Namibia flag Namibia: Economic outline

Economic Outline

Economic Indicators

After years of robust growth, the Namibian economy entered into recession in 2019 and 2020, impacted by the dissipation of temporary stimuli, a drop in raw material prices, a severe drought, and then the COVID-19 pandemic. The economy returned to growth in 2021 (3.5%) and 2022 (4.6%), supported by robust diamond, gold, and uranium production, and a gradual recovery in tourism and manufacturing. Economic activity surpassed the pre-pandemic level in 2023, when growth was estimated at 3.2%, driven by mining and recovering tourism. The IMF projects growth to remain in the 2.5–3% range over the medium term, excluding offshore oil and gas exploration activities.

Namibia has experienced a period of exceptional growth masking increasing macroeconomic imbalances, a slowdown in productivity, and a decline in external competitiveness. Nevertheless, fiscal imbalances are expected to narrow, supported by fiscal consolidation measures to mobilize additional tax revenues and increase spending efficiency. The fiscal deficit decreased from 8.6% of GDP in FY21/22 to 5.3% of GDP in FY22/23. Revenue increased by 1.2% of GDP due to one-off dividends from state-owned enterprises, primarily diamond companies, offsetting the decline in SACU receipts (1.1% of GDP); increased mineral royalties; and improved VAT compliance measures. Expenditures decreased by 2.2% of GDP. In FY23/24, the fiscal deficit was estimated at 3.9% of GDP, leading to a decrease in the public debt-to-GDP ratio to approximately 66%. However, SACU revenues, which played a crucial role in achieving this favorable result, were anticipated to decline the following year, posing a challenge to the authorities' medium-term fiscal consolidation plan. Headline inflation dropped from a peak of 7.3% (y/y) in August 2022 to an estimated average of 6% in 2023; however, core inflation remained below 5%, and inflation expectations have returned to the target range of 3–6% (IMF). The IMF recommends tackling elevated public debt and slow growth in non-resource sectors, as well as implementing fiscal consolidation to ease debt burdens and stimulate private sector growth. Strengthening Public Financial Management (PFM) and improving the performance of State-Owned Enterprises (SOEs) will enhance productivity and ensure effective management of natural resource revenues. Streamlining business regulations and ensuring policy stability will invigorate the private sector.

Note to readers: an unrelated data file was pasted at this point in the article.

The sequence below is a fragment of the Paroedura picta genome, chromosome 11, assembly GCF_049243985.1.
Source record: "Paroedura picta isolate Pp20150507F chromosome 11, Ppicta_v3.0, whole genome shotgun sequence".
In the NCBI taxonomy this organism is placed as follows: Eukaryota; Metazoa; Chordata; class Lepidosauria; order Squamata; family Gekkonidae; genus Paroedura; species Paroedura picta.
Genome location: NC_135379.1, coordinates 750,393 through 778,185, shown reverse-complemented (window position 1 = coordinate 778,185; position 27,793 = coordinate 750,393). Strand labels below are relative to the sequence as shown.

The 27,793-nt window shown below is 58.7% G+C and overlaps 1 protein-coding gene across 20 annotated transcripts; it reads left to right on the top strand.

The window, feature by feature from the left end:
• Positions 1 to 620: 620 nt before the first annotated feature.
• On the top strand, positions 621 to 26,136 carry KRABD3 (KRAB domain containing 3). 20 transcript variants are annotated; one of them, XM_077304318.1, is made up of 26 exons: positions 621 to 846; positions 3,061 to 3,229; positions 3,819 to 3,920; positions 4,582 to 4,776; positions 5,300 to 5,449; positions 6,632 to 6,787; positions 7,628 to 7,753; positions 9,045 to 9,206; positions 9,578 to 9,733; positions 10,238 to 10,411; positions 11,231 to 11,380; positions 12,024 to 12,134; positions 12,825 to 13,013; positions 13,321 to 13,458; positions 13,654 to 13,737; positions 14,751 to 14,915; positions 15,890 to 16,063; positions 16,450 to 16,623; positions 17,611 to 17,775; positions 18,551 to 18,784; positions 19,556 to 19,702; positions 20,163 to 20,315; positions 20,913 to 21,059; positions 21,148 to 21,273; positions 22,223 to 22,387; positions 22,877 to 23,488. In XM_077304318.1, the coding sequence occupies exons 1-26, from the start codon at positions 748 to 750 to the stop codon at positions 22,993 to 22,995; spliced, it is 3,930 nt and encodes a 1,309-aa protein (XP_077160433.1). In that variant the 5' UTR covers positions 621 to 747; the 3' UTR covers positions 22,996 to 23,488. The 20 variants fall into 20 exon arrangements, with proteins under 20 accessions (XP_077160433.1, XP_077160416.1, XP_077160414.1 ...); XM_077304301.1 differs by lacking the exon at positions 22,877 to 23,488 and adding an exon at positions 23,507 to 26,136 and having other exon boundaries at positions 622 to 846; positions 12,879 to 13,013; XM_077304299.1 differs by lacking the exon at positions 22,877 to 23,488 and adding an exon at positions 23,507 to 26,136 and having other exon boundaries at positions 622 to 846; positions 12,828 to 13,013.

Namibia is one of the countries with the highest inequalities: the country more than halved the poverty rate between 1993 and 2022, but poverty incidence remains relatively high for an upper-middle-income country (at around 18% as of 2022 using the international poverty line, according to the World Bank). Nevertheless, when using the upper middle-income poverty rate (USD 6.85), the poverty rate spikes to 57.3%. Unemployment is high and affected 20% of the population in 2022 (from 21.1% one year earlier - World Bank, latest data available), with a notable disparity between rural and urban areas, as well as among women and young people. Overall, the country’s GDP per capita (PPP) was estimated at USD 11,531 in 2022 by the World Bank.

Main Indicators 20222023 (E)2024 (E)2025 (E)2026 (E)
GDP (billions USD) 12.6012.3312.7713.4914.25
GDP (Constant Prices, Annual % Change)
GDP per Capita (USD) 4,8544,6654,7454,9255,110
General Government Gross Debt (in % of GDP) 70.567.265.464.263.4
Inflation Rate (%)
Current Account (billions USD) -1.65-1.34-0.92-0.89-1.09
Current Account (in % of GDP) -13.1-10.9-7.2-6.6-7.6

Source: IMF – World Economic Outlook Database, 2016

Note: (e) Estimated Data

Monetary Indicators 20162017201820192020
Namibian Dollar (NAD) - Average Annual Exchange Rate For 1 GHS 3.693.062.892.772.94

Source: World Bank, 2015


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Latest Update: May 2024